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dc.contributor.authorJaspers, Cornelia
dc.contributor.authorFraune, Sebastian
dc.contributor.authorArnold, A. Elizabeth
dc.contributor.authorMiller, David J.
dc.contributor.authorBosch, Thomas C.G.
dc.contributor.authorVoolstra, Christian R.
dc.identifier.citationJaspers C, Fraune S, Arnold AE, Miller DJ, Bosch TCG, et al. (2019) Resolving structure and function of metaorganisms through a holistic framework combining reductionist and integrative approaches. Zoology 133: 81–87. Available:
dc.description.abstractCurrent research highlights the importance of associated microbes in contributing to the functioning, health, and even adaptation of their animal, plant, and fungal hosts. As such, we are witnessing a shift in research that moves away from focusing on the eukaryotic host sensu stricto to research into the complex conglomerate of the host and its associated microorganisms (i.e., microbial eukaryotes, archaea, bacteria, and viruses), the so-called metaorganism, as the biological entity. While recent research supports and encourages the adoption of such an integrative view, it must be understood that microorganisms are not involved in all host processes and not all associated microorganisms are functionally important. As such, our intention here is to provide a critical review and evaluation of perspectives and limitations relevant to studying organisms in a metaorganism framework and the functional toolbox available to do so. We note that marker gene-guided approaches that primarily characterize microbial diversity are a first step in delineating associated microbes but are not sufficient to establish proof of their functional relevance. More sophisticated tools and experiments are necessary to reveal the specific functions of associated microbes. This can be accomplished through the study of metaorganisms in less complex environments, the targeted manipulation of microbial associates, or work at the mechanistic level with the toolbox available in model systems. We conclude that the metaorganism framework is a powerful new concept to help provide answers to longstanding biological questions such as the evolution and ecology of organismal complexity and the importance of organismal symbioses to ecosystem functioning. The intricacy of the metaorganism requires a holistic framework combining reductionist and integrative approaches to resolve the structure and function of its member species and to disclose the various roles that microorganisms play in the biology of their hosts.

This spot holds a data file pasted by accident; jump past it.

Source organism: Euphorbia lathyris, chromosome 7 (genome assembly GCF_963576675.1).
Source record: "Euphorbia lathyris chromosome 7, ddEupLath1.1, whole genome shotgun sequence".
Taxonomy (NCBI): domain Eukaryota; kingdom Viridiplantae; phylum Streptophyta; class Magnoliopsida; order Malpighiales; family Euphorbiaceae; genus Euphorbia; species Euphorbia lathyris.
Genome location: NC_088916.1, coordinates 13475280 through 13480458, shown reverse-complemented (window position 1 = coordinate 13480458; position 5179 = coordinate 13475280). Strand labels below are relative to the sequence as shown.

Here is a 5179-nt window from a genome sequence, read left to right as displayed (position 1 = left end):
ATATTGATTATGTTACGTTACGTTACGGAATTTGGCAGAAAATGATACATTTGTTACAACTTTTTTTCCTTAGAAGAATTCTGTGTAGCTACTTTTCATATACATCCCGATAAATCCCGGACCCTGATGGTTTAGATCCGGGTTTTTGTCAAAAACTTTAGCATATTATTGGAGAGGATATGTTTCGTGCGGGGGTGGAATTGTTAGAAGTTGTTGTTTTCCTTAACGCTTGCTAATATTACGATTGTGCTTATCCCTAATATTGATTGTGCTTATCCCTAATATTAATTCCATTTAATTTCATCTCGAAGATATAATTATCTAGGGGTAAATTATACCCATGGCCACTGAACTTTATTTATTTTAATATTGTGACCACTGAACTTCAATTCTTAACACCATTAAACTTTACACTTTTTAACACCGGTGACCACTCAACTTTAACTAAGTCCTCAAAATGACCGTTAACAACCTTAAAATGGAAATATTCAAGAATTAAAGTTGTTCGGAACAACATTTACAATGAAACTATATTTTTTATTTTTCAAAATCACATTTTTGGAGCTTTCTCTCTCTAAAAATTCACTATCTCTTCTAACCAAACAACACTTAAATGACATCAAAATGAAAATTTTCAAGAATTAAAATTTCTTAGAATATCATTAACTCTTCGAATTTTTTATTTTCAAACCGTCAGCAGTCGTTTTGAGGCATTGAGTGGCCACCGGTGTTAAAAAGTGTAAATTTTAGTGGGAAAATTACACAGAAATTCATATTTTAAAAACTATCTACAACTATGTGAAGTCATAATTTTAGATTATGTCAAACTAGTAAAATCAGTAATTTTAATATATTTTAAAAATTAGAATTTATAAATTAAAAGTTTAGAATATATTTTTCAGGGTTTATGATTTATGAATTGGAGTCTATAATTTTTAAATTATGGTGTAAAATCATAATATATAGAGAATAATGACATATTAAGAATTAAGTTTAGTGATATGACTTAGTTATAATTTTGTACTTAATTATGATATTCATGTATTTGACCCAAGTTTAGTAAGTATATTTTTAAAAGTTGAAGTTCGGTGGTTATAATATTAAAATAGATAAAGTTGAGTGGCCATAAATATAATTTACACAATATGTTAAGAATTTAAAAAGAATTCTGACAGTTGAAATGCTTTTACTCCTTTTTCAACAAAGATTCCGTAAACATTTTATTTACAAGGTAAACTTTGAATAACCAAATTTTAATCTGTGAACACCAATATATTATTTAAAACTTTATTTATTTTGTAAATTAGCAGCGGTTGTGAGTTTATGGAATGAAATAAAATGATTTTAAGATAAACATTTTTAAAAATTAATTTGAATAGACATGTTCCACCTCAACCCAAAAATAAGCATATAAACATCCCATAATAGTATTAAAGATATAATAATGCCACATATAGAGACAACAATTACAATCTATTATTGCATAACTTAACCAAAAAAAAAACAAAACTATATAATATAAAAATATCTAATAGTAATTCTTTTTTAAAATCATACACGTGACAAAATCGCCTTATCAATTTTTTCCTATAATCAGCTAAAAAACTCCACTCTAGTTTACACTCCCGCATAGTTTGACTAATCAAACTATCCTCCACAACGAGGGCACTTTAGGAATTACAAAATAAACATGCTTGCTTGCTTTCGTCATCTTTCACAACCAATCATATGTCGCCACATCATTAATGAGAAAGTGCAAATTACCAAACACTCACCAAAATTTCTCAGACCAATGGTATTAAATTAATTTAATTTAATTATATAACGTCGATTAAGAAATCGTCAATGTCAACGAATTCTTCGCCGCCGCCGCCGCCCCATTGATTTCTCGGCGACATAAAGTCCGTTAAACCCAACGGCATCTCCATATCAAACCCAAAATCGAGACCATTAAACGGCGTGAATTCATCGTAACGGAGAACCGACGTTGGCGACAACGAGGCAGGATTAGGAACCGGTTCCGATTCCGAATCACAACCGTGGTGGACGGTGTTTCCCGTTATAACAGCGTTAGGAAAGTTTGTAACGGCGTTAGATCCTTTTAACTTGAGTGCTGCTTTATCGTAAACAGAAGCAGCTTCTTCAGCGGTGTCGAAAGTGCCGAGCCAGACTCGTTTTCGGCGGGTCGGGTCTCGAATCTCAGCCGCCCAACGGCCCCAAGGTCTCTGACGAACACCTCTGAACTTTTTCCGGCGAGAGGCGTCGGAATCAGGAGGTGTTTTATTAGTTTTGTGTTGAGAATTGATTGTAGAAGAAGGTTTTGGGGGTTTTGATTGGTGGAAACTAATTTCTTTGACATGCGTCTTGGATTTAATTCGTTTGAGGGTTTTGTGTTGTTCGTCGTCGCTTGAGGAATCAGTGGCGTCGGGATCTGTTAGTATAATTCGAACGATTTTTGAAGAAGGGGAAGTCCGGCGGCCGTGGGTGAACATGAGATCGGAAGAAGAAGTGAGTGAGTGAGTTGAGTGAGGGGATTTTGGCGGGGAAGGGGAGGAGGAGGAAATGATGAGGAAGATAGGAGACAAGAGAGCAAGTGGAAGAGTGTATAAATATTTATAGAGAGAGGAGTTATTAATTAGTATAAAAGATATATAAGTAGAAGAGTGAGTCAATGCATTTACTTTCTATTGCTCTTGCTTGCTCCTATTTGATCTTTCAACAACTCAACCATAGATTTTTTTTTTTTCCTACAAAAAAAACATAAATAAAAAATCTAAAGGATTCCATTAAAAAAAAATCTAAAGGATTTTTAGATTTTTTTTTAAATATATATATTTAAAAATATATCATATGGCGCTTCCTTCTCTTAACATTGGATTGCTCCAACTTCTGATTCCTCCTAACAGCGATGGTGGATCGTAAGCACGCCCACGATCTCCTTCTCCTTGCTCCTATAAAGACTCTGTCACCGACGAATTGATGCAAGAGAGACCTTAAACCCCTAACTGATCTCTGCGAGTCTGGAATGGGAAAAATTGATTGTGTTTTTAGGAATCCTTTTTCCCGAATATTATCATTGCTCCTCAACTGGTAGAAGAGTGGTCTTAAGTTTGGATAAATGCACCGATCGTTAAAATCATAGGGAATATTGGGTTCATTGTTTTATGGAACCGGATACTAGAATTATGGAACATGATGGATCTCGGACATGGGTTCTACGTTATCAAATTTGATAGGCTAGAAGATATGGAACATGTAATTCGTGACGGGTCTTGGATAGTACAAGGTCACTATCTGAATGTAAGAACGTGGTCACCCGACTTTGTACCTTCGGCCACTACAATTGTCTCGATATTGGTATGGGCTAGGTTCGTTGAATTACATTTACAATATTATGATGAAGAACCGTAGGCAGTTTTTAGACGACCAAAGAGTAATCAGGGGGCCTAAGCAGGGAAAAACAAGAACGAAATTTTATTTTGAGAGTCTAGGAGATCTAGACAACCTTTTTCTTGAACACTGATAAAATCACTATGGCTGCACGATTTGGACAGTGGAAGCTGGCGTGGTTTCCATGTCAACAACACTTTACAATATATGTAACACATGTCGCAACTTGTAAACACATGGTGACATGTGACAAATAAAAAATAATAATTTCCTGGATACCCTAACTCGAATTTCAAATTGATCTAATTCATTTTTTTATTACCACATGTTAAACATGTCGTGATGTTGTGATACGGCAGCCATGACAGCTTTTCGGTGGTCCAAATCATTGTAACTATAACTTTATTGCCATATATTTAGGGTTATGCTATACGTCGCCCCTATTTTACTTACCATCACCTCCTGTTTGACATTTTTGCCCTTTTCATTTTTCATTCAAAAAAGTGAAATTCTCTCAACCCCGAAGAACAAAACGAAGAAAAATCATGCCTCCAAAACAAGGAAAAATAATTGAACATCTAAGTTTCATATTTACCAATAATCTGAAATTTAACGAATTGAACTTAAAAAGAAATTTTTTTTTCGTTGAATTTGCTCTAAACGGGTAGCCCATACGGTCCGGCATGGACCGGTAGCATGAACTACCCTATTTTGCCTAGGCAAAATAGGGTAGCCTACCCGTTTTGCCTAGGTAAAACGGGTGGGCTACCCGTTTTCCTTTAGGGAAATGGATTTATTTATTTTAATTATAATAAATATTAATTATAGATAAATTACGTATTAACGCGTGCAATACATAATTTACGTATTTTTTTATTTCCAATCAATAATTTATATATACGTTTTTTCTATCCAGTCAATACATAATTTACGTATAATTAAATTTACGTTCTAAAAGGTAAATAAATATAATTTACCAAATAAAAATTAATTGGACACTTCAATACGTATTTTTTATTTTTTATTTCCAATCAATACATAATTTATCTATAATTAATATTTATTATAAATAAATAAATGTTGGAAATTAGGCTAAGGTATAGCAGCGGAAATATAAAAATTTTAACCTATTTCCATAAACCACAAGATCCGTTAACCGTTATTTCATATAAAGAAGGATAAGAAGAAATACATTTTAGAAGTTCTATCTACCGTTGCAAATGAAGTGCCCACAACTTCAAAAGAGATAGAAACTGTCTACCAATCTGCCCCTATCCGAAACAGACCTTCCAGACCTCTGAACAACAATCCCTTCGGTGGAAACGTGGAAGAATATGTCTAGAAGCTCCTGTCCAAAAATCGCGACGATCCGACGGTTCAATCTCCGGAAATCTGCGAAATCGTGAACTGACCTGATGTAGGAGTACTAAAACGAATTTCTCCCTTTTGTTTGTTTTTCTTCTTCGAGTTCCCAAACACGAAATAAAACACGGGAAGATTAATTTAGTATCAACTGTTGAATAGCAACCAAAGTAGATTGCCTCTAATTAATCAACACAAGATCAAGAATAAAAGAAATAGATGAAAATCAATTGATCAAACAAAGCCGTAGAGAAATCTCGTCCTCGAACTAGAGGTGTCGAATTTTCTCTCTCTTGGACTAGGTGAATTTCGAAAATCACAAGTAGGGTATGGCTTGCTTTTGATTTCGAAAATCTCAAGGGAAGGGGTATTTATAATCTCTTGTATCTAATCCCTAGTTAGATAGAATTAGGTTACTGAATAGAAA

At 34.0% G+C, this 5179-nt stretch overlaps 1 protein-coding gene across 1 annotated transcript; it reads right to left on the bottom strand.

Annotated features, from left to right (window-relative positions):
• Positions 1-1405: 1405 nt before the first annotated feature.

dc.description.sponsorshipThis manuscript originated from discussions and conversations at the Boden Conference on Cnidarian Metaorganisms, March 11 to 14, 2018. We are deeply grateful to Nicholas J. Butterfield for contributing to many of the discussions and conceptual ideas that are outlined in this manuscript. We are grateful to the sponsors of the Boden Research Conferen Australian Academy of Science, Great Barrier Reef Foundation, Ian Potter Foundation, ARCCOE for Coral Reef Studies, and the Collaborative Research Centre (CRC 1182, funded through the German Research Foundation, DFG) “Origin and Function of Metaorganisms”. CRV acknowledges funding by the King Abdullah University of Science and Technology (KAUST); CJ, SF, and TCGB acknowledge support from the CRC 1182 “Origin and Function of Metaorganisms” funded through the DFG. TCGB acknowledges support from the Canadian Institute for Advanced Research (CIFAR). The figures were produced by Xavier Pita, scientific illustrator at King Abdullah University of Science and Technology (KAUST). The authors thank the two anonymous reviewers who contributed to the quality of the manuscript with their thoughts and suggestions.
dc.publisherElsevier BV
dc.rightsThis is an open access article under the CC BY-NC-ND license (
dc.subjectIntegrative approach
dc.subjectModel organism
dc.subjectModel system
dc.titleResolving structure and function of metaorganisms through a holistic framework combining reductionist and integrative approaches
dc.contributor.departmentBiological and Environmental Sciences and Engineering (BESE) Division
dc.contributor.departmentMarine Science Program
dc.contributor.departmentRed Sea Research Center (RSRC)
dc.eprint.versionPublisher's Version/PDF
dc.contributor.institutionNational Institute of Aquatic Resources, Technical University of Denmark, DTU Aqua, Kemitorvet, Building 202, Kgs. Lyngby, 2800, , Denmark
dc.contributor.institutionGEOMAR – Helmholtz Centre for Ocean Research Kiel, Evolutionary Ecology of Marine Fishes, Düsternbrooker Weg 20, Kiel, 24105, , Germany
dc.contributor.institutionZoological Institute, Kiel University, Am Botanischen Garten 9, Kiel, 24118, , Germany
dc.contributor.institutionSchool of Plant Sciences and the Department of Ecology and Evolutionary Biology, The University of Arizona, Tucson, AZ, 85719, , United States
dc.contributor.institutionARC Centre of Excellence for Coral Reef Studies and Department of Molecular and Cell Biology, James Cook University, Townsville, Queensland, 4811, , , Australia
kaust.personVoolstra, Christian R.

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